Angst, in the very nature of its use in Existentialism, is a state of being that is not completely negative in itself as common people might think. In a more positive sense, I believe angst is the full recognition of one’s freedom. Angst is the result of one’s realization that he is free and that nothing will ever hold him back. It becomes negative because once a person gets a deeper understanding of how free he is, he tends to fear that he might not be able to do things right and since nothing is holding him back, there is nothing to blame in case he fails.
In short, angst is “fear of the nothing” (Park, 1999). It is different from normal fear which comes from the environment and has an object and a possible solution. For example, I fear spiders so I stay away from dusty and old places. The object of the fear is ‘spiders’ and the solution is to ‘stay away from dusty and old places’. In angst, the fear comes from within and there is basically neither object nor solution. There is only angst.
And that is what makes angst a terrible state. I think it is very difficult to feel this way because it is like asking questions with no answers. And if ever I get into this terrible state, I think will do one thing: convince myself to believe that there is nothing to fear and that I have my family who will accept me no matter what. Meanwhile, the whole concept of Humanistic Psychology (the American version of Existentialism, I’ve read) interests me in a special way.
The different theories of Rogers, Maslow, Csikszentmihalyi, among others that I learned from Chapter 13 gave me a step by step understanding into the inquiry of my existence. I can’t conclude though that they all are right but certainly, they provide interesting thoughts worth pondering (especially Rogers’ 19 Propositions). The humanistic theories they present are different from the ones we learned in previous chapters because they focus on the experiences of the human person rather than on things that are inherent or already existing such as biology, genes, or hidden motives.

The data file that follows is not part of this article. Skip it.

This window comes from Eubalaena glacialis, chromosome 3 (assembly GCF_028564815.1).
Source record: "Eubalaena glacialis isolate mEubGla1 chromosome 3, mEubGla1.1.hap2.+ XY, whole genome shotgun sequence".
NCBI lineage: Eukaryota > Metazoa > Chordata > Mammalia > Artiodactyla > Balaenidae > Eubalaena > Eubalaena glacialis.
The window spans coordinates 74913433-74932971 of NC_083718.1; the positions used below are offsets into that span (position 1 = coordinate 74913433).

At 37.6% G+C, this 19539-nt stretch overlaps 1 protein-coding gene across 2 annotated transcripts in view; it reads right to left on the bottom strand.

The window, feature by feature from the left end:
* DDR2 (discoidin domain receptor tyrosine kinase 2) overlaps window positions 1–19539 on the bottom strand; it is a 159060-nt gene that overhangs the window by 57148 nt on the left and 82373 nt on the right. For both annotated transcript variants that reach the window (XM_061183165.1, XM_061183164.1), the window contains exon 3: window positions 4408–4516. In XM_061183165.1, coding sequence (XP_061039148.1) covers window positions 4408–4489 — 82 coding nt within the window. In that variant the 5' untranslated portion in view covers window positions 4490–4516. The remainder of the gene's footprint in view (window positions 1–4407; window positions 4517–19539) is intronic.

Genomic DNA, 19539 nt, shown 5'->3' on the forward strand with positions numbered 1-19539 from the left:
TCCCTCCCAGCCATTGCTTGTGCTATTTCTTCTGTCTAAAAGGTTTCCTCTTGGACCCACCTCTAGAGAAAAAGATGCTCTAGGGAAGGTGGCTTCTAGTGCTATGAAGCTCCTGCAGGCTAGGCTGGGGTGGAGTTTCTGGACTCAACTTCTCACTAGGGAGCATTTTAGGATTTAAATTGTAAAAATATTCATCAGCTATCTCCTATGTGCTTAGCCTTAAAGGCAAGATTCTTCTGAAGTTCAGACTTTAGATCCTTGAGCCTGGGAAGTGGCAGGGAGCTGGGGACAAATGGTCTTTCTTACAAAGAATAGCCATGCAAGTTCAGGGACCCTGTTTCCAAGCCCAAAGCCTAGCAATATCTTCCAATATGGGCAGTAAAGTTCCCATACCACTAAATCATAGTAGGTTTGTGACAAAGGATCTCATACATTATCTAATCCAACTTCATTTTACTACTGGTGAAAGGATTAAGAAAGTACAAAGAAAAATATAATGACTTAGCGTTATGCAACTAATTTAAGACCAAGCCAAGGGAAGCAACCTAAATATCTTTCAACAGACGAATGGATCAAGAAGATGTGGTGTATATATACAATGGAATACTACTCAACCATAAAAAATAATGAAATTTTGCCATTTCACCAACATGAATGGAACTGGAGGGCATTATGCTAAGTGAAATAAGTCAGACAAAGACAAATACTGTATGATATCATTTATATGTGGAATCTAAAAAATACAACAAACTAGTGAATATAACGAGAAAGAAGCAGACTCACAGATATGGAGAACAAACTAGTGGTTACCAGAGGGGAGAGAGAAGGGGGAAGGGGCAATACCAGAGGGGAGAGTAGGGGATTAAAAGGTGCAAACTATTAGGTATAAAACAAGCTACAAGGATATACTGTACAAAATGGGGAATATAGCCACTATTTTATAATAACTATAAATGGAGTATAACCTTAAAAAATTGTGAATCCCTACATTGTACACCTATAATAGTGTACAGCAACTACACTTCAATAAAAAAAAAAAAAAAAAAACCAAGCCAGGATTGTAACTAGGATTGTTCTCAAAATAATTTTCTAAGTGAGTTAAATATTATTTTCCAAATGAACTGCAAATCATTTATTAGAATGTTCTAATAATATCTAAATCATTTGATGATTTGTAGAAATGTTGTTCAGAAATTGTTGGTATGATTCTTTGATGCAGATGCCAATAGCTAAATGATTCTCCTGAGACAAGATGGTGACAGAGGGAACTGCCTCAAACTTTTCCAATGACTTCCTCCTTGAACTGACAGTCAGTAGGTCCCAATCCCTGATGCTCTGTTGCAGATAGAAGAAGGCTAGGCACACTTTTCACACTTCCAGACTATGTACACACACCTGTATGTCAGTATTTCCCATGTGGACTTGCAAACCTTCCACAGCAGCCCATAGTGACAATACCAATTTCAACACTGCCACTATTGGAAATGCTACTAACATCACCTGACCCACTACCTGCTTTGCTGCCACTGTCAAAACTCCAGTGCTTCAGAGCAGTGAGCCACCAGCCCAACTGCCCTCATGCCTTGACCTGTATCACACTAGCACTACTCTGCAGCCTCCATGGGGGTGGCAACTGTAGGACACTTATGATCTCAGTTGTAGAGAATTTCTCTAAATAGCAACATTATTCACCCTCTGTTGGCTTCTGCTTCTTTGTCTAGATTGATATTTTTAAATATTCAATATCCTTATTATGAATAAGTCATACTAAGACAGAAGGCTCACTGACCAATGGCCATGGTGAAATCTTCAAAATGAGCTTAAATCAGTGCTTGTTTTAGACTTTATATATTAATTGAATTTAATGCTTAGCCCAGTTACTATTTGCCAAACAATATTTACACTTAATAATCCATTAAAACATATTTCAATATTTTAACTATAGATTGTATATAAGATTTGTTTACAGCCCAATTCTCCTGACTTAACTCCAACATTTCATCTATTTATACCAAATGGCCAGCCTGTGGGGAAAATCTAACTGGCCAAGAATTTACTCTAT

This means that since the theories of Humanists such as Rogers and Maslow focus on continuing experience of the person, they give a more positive approach knowing that these experiences that shape a person can vary depending on how he reacts to events. In a simpler way, while Bem’s theories seem to say “Your mother has cancer so you will have cancer, too. It’s in the blood” humanists say “Your mother has cancer. With the right attitude and lifestyle, you can prevent having cancer yourself. ” Humanists are a lot friendlier.
I agree with these humanists, for the most part at least. I agree with the general thought of a person’s experience shaping his personality. However, there is one thing I personally disagree based on experience. Rogers said that “this outcome [fully functioning person] could only occur for individuals who had received unconditional positive regard from the important people in their lives” (Funder, 2007). I disagree with this because I know some people who, despite suffering from neglect from the people they love, still feel good about themselves and have great personalities.
On the other hand, I give my nod to Maslow when he said “higher needs such as self-actualization could come to the fore only after more basic needs related to survival and security became satisfied” (Funder, 2007). I personally believe self-fulfillment is a hierarchy and a continuing process. Thoughts on Punishment and Efficacy Theory “Punishment is a useful technique of operant conditioning if it is applied correctly, which it almost never is” (Funder, 2007). I am especially caught by the last phrase of the quote: it almost never is. I think punishment is something that is very tricky.
It is difficult to use in the appropriate way but if you get it right, bingo! It is very effective. What’s wrong with punishment is when one uses it in the wrong way. Self-Efficacy has always been my thing from the start, but I never realized it until I learned about it from our discussion. I have always been a positive thinker even amidst hard times. My working in Intel gives me new challenges every day and because of my belief that I can do all the demands of work, I accomplish them well. I live by the adage “Believe in yourself because if you don’t, nobody else will”. With this, I get more confidence to push on higher.
Courtney from Study Moose
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